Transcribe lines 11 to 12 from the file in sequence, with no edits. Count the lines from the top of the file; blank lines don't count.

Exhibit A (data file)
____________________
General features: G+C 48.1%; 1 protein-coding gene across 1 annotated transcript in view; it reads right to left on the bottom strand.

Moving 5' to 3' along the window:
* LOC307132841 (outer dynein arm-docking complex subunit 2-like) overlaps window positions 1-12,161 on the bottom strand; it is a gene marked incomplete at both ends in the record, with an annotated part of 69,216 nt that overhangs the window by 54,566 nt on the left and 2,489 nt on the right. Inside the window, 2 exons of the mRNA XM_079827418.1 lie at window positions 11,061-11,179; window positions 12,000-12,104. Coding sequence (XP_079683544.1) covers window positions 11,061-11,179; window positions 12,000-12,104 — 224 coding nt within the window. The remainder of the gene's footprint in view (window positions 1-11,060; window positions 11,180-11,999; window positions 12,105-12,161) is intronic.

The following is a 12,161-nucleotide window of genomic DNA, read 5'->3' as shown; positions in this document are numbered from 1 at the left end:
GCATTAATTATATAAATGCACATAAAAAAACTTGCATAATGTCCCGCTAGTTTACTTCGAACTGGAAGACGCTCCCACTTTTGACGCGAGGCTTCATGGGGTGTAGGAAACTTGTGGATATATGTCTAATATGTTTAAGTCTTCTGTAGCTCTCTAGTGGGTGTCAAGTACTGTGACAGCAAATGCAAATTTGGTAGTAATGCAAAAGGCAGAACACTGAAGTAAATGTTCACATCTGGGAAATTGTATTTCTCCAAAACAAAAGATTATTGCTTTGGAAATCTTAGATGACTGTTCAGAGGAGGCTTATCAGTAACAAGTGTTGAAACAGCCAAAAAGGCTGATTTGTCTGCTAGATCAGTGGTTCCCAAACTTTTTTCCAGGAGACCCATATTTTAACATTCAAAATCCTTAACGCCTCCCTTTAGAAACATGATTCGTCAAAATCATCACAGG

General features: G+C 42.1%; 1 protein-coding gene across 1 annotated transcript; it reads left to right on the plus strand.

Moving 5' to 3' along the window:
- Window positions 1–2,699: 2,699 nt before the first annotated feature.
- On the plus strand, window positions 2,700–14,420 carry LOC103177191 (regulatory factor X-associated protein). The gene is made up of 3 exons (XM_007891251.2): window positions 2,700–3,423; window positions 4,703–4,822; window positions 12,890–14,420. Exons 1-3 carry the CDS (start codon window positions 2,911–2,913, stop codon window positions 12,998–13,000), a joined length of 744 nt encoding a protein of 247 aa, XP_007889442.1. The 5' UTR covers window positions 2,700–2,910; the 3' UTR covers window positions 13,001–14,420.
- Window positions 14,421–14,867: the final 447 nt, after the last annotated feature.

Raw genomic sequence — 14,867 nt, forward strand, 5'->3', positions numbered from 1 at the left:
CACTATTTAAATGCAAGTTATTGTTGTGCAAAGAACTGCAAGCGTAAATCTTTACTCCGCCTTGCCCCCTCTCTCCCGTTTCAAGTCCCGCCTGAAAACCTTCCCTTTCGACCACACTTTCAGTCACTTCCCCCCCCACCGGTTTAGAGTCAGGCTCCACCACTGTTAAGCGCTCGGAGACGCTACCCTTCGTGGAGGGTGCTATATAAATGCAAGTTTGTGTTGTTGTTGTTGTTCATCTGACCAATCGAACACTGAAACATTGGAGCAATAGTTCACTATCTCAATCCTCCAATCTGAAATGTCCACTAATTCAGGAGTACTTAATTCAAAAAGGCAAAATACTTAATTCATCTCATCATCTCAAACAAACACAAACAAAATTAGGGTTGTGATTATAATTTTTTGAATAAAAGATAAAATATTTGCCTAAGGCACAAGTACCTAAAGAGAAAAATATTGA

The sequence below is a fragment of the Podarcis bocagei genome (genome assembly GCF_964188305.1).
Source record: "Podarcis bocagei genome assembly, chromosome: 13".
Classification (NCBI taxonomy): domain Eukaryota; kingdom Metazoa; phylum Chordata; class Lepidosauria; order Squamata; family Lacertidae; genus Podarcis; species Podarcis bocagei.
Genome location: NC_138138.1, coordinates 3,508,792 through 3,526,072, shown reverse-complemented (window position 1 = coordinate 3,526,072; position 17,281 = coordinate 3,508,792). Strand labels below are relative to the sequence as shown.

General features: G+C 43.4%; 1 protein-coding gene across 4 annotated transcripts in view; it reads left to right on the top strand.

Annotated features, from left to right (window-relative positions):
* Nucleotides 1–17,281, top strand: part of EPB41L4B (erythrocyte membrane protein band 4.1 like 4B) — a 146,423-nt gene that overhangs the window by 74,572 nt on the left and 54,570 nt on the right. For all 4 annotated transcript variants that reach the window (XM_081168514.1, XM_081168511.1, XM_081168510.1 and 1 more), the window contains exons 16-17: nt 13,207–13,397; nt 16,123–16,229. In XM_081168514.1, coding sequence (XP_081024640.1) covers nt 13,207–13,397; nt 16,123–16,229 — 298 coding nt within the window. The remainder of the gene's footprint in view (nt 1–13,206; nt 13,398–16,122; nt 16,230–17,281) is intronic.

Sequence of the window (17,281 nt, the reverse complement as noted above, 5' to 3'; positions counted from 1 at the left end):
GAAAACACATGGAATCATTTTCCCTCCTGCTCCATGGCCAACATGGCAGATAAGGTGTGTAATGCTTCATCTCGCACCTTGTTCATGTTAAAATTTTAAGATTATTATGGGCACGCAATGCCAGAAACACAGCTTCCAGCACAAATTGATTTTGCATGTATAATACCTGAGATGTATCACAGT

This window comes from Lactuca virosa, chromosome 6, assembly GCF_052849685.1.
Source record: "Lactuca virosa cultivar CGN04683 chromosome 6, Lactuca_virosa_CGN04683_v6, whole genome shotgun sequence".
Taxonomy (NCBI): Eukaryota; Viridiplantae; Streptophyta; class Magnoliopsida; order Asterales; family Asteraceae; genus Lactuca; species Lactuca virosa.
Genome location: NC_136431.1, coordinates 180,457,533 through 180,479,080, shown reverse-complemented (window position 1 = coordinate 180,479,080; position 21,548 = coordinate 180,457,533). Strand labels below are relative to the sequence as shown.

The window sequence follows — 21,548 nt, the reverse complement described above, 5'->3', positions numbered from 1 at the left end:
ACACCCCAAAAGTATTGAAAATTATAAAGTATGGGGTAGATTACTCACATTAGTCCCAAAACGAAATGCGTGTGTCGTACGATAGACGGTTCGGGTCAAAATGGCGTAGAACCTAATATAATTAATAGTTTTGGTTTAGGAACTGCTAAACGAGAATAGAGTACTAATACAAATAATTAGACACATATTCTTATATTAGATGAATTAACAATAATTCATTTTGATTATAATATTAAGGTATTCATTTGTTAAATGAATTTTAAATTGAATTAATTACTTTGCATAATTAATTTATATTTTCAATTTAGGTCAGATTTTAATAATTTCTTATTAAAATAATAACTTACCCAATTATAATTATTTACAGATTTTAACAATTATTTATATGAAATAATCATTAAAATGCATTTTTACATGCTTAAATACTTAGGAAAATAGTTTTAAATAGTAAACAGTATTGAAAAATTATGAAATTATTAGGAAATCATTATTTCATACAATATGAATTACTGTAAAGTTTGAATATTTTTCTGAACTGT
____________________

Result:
Raw genomic sequence — 14,867 nt, forward strand, 5'->3', positions numbered from 1 at the left:
CACTATTTAAATGCAAGTTATTGTTGTGCAAAGAACTGCAAGCGTAAATCTTTACTCCGCCTTGCCCCCTCTCTCCCGTTTCAAGTCCCGCCTGAAAACCTTCCCTTTCGACCACACTTTCAGTCACTTCCCCCCCCACCGGTTTAGAGTCAGGCTCCACCACTGTTAAGCGCTCGGAGACGCTACCCTTCGTGGAGGGTGCTATATAAATGCAAGTTTGTGTTGTTGTTGTTGTTCATCTGACCAATCGAACACTGAAACATTGGAGCAATAGTTCACTATCTCAATCCTCCAATCTGAAATGTCCACTAATTCAGGAGTACTTAATTCAAAAAGGCAAAATACTTAATTCATCTCATCATCTCAAACAAACACAAACAAAATTAGGGTTGTGATTATAATTTTTTGAATAAAAGATAAAATATTTGCCTAAGGCACAAGTACCTAAAGAGAAAAATATTGA